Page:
When Minerva Crafts gave me the chance to try out some Anchor Variegated Embroidery Threads I jumped at the chance. I have a bit of a thing about variegated threads, I love them, both in traditional and contemporary embroidery. Some of the colourways add subtle colour changes to your sewing, others include several different colours to make it pop. This is a little embroidery I stitched for a quilt block using Anchor 1349.
Shortly after I received a lovely parcel in the post of six Anchor threads, a gorgeous Fabric Fat Quarter by Timeless Treasures, together with a length of Aida Band. Aida band comes in different widths, colours and stitch counts. This one is 5cm wide, in ecru, with 16 stitches to the inch, which is my preferred size. With it’s woven edge Aida band is ideal for adding a little embroidery to aprons, towels, bibs, pillowcases, it’s also great for making bookmarks.
I decided to make an embroidery project wallet. I always like to have a little stitching project in my bag, usually cross-stitch, which I can do when I’m out and about, I call it borrowed time stitching, doctors waiting rooms, café’s, train stations…I’ll stitch anywhere! Currently my projects are in plastic ziplok bags, effective but not very pretty.
I wanted my wallet to have a pocket big enough to hold a 5” hoop, somewhere to keep scissors safe and lots of little pockets to keep embroidery threads in. I usually keep my threads on the plastic reels with the number sellotaped over one end, the Aida band would be the perfect size.
I cut three 7” strips of Aida band and embroidered each one with a different stitch, herringbone, buttonhole and chevron, to keep with the embroidery theme. I used a different Anchor thread for each one too. Making mini stitch samplers is a good way of seeing how a variegated thread stitches, how the colours work in reality. These three bands would make nine pockets for my wallet.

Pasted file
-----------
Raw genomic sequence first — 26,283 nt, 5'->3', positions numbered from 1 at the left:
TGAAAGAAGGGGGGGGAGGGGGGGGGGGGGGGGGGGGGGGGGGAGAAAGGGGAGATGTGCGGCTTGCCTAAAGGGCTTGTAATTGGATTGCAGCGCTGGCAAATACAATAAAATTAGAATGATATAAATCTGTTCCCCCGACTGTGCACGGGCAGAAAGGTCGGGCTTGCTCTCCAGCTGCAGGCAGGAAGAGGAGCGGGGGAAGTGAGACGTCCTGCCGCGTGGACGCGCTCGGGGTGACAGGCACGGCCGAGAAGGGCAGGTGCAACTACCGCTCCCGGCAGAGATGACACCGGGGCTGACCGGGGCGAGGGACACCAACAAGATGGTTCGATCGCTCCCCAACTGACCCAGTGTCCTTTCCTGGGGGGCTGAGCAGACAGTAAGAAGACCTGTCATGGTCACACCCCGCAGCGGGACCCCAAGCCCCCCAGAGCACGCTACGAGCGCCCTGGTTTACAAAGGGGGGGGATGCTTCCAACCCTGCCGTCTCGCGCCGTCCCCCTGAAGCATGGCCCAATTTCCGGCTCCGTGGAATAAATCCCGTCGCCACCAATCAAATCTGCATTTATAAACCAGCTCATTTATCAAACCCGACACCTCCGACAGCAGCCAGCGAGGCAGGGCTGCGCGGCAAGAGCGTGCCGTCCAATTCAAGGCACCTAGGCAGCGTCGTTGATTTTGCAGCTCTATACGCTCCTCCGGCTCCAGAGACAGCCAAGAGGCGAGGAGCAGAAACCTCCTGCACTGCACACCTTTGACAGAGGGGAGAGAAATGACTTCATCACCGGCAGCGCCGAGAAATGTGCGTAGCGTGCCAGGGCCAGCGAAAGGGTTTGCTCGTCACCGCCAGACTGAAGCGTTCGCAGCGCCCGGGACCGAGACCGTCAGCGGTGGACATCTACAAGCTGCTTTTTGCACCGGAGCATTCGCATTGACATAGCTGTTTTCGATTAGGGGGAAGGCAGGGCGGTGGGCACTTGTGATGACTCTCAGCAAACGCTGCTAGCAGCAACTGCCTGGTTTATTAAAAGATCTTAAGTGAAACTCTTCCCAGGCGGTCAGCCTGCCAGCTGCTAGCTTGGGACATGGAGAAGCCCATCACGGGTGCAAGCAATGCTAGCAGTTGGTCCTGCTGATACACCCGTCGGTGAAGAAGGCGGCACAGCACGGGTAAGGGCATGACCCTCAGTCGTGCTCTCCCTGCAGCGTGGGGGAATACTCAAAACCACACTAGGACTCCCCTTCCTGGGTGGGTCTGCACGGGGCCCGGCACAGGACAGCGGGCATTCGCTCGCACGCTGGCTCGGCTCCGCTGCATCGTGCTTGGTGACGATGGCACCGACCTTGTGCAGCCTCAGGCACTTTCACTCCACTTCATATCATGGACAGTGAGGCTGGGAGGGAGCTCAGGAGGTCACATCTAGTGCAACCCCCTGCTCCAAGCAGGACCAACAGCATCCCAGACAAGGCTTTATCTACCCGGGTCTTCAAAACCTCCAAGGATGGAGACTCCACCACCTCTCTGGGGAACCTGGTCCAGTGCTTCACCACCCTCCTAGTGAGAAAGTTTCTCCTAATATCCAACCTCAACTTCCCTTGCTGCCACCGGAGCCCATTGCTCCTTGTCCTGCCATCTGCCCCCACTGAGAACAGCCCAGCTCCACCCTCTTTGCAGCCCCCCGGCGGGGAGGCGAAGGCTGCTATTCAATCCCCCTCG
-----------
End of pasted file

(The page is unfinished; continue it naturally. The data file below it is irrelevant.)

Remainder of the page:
I cut a 7” x 14” piece of my main fabric for the outside. I managed to position it so two birds are perfectly positioned on the front. I used a coordinating piece of Kona Solid fabric for the inside. I interlined the inside piece with iron-on interfacing to give it a bit of support with the various pockets. I also cut a piece of scrap batting to soften it, I make quilts so I have lots of scraps, but a piece of felt would work just as well. I ironed another layer of interfacing onto the batting to give the wallet a bit of structure.
I made a simple pocket from another rectangle of fabric and added a felt bird shape from felt to make a little needleholder. I stitched it on using Anchor 1349 along the wing line, adding a French knot for it’s eye.
I used a walking foot on my sewing machine for most of the project as it copes much better with varying thicknesses of fabric. I stitched the pockets on, stitching vertical lines down over the Aida to make nine little pockets.
I layered everything together using clover clips to hold it in place. I find these much better than pins for bulky items. Just before I sewed around the edge I inserted half a childs hair elastic in the back to make a button loop. I stitched round with a quarter inch seam, leaving a gap at the bottom for turning. One tip when stitching narrow bulky seams is to move your machine needle as far right as possible so most of the foot is over fabric, rather than half on and half off.
Once I’d managed the fiddly job of turning the wallet right side out I pressed it and edge-stitched round. I love the way the birds have worked out on the front.
Finishing touches included a self covered button on the front for fastening and two lengths of ribbon inside to keep the hoop and a pair of scissors safe.
If you fancy making an embroidery wallet, this is what I used;
Timeless fat quarter
Kona Solid fat quarter
Anchor threads 1349, 1347, 1325
5cm Aida band in cream
Medium weight iron on interfacing
Batting or felt
Square of co-ordinating felt
Self cover button
I’m really pleased with my embroidery wallet, it’s in use already, it’s perfect for sitting in the garden for a bit of stitching!
Thanks for reading,
Margaret @ The Crafty Creek